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Picture: REUTERS
Picture: REUTERS

New York — US authorities face fresh pressure from families of the victims of two fatal Boeing 737 MAX crashes to criminally prosecute the aerospace company after a January midair blowout that exposed persistent safety issues.

Victims’ representatives meeting on Tuesday and later in April with US justice department officials are expected to say that Boeing violated a 2021 deal with prosecutors to overhaul its compliance programme after crashes in 2018 and 2019 that killed 346 people. That settlement shielded Boeing from criminal prosecution.

Justice department officials were investigating whether Boeing has complied with that 2021 agreement and were considering the January 5 blowout on an Alaska Airlines 737 MAX 9 jet as part of that review, a person familiar with the matter told Reuters.

The 2021 agreement

Boeing in January 2021 agreed with the justice department to pay $2.5bn to resolve a criminal investigation into the company’s conduct surrounding the fatal crashes. The agreement included money to compensate victims’ relatives and required Boeing to overhaul its compliance practices.

The deal, known as a deferred prosecution agreement (DPA), gave the US plane maker an avenue to avoid being prosecuted on a charge of conspiring to defraud the US Federal Aviation Administration (FAA).

Prosecutors agreed to ask a court to dismiss the fraud charge if they determined Boeing complied with the agreement over a three-year period.

Families of the fatal crashes have criticised the agreement, arguing it failed to hold the company and executives accountable.

How does the January 5 blowout fit in?

A panel blew off a Boeing 737 MAX 9 jet in midair and forced an emergency landing in Portland, Oregon, just two days before the end of the agreement’s three-year term on January 7.

The panel that dislodged from the plane appeared to be missing four key bolts, according to an early review from US safety investigators. The investigators questioned Boeing for failing to supply key documents and names sought in their probe.

Boeing has said the company was co-operating and believes required documents detailing the removal of a key part during production of the MAX jet were never created.

Boeing and the justice department  declined to comment.

What is the department scrutinising?

The justice department was probing whether Boeing violated the 2021 agreement, which included scrutinising the adequacy of the company’s compliance programme, the person familiar with the matter said.

In determining whether Boeing violated the settlement, prosecutors were expected to lean heavily on findings from the FAA, which in February gave the company 90 days to develop a comprehensive plan to address “systemic quality-control issues”, the source said.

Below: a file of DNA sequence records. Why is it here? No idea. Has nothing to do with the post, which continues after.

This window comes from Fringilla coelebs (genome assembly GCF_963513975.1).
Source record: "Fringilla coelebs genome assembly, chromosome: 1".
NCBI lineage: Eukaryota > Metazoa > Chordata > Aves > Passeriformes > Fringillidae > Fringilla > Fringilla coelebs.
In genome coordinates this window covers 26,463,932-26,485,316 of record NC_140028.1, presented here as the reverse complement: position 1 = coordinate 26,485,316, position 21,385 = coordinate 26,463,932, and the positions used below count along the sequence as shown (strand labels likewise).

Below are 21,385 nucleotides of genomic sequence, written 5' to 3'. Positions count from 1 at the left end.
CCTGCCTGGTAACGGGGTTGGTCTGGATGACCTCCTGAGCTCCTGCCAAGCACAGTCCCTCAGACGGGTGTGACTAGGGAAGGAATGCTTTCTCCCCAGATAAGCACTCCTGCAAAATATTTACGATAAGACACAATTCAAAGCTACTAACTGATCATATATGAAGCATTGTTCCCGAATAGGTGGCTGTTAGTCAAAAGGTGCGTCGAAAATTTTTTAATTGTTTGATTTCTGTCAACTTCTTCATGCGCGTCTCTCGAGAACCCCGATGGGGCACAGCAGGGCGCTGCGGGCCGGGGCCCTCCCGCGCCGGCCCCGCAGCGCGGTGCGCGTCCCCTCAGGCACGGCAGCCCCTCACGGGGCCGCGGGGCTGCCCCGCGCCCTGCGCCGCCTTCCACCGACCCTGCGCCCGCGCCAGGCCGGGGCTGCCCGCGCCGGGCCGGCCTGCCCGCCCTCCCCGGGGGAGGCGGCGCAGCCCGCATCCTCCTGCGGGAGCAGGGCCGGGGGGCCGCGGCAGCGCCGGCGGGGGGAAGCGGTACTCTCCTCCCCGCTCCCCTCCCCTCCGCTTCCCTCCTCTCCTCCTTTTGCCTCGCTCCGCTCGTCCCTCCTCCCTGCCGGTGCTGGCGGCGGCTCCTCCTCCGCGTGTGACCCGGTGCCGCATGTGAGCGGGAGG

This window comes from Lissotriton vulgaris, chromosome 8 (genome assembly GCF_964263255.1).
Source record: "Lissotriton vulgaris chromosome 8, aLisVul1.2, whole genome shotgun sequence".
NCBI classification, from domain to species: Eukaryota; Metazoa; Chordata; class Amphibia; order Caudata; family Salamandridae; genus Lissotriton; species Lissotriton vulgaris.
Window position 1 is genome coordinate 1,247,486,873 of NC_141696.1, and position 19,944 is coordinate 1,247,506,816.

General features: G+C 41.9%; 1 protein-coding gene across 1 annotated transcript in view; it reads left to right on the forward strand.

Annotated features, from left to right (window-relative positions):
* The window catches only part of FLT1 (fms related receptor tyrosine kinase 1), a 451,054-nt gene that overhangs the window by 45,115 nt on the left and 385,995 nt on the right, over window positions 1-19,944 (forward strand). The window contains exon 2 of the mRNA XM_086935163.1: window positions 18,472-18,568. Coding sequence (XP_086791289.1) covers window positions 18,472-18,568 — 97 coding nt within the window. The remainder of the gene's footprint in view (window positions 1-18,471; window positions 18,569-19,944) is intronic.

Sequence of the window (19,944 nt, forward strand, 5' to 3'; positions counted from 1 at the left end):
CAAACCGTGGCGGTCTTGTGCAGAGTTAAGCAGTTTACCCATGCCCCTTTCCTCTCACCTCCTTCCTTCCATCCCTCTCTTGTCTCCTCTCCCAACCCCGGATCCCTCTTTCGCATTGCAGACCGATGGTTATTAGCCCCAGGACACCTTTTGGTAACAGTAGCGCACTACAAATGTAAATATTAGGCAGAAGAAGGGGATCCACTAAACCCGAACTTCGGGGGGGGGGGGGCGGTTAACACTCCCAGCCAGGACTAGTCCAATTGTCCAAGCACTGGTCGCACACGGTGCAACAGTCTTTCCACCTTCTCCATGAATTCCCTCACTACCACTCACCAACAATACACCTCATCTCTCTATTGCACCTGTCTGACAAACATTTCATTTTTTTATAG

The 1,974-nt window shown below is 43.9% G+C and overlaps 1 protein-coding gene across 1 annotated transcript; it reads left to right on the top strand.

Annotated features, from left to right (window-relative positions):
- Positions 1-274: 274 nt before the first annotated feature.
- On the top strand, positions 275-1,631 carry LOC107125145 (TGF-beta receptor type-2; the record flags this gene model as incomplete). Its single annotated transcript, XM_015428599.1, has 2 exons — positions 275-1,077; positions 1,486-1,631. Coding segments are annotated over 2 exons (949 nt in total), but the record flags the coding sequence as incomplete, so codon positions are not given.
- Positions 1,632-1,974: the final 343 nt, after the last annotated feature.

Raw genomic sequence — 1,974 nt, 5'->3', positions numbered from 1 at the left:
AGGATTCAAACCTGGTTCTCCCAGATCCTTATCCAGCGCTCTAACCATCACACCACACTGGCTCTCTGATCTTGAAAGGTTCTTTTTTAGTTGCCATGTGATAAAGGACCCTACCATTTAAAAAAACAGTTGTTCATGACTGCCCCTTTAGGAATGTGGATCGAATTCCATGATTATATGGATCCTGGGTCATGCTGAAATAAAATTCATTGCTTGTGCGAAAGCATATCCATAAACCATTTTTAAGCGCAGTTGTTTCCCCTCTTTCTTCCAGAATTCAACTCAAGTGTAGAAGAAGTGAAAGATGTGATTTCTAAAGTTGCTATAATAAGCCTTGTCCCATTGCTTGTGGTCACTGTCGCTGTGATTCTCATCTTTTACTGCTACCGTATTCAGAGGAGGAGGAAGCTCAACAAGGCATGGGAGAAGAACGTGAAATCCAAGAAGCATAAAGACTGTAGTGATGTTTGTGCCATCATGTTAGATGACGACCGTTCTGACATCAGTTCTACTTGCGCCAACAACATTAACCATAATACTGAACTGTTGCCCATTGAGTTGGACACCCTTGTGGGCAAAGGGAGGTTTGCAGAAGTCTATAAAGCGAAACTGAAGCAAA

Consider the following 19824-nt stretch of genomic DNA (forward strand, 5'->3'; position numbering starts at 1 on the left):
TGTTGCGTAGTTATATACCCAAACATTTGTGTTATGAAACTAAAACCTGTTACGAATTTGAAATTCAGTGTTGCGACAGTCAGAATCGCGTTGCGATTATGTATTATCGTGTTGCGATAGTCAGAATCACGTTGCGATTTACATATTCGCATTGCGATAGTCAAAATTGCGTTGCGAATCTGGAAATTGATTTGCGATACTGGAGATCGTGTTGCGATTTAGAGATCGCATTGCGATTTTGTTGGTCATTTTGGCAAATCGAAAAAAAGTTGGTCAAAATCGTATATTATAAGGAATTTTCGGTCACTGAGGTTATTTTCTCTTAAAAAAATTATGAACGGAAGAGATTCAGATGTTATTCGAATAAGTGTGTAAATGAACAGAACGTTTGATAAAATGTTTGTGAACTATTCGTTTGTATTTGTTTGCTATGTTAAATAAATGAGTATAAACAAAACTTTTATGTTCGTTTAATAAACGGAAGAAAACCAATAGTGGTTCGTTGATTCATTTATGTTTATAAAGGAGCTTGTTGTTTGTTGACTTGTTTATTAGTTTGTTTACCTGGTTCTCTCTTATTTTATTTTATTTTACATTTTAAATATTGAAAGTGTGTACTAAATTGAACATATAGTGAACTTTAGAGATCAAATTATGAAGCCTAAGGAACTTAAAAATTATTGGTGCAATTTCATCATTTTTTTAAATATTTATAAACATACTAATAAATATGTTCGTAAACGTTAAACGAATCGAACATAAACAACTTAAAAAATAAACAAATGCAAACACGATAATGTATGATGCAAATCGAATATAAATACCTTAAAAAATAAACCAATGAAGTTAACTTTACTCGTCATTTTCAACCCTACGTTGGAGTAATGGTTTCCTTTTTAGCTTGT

Justice department officials were likely to avoid seeking sanctions if Boeing’s conduct ahead of the blowout amounted to good-faith mistakes, as opposed to deliberately trying to mislead regulators, the source said.


Prosecutors can extend the 2021 settlement for another year or push for oversight by a court-appointed monitor, a costly change from the 2021 agreement where Boeing was allowed to oversee its own changes.

The justice department could also attempt to hit the plane maker with additional fines or push the company to plead guilty, an outcome that could affect Boeing’s ability to secure government contracts, according to a Reuters review of prosecutors’ actions after findings that companies violated other similar agreements.

Breaches of such agreements are rare. But the justice department under President Joe Biden has ratcheted up scrutiny on repeat corporate wrongdoers and has penalised companies that violate these deals.

Just more than a year ago, Sweden’s Ericsson agreed to pay a hefty fine and plead guilty after violating its own 2019 deal with prosecutors.

Meeting the crash victims

In addition to Tuesday’s “lawyers-only” meeting, an April 24 gathering is scheduled in which justice department officials will meet families of the 2018 and 2019 Boeing MAX crash victims.

The Tuesday meeting is largely expected to amount to a formality in preparation for the April 24 gathering, and lawyers for the families are not expecting to learn much about the ongoing investigation, two people familiar with the matter told Reuters.


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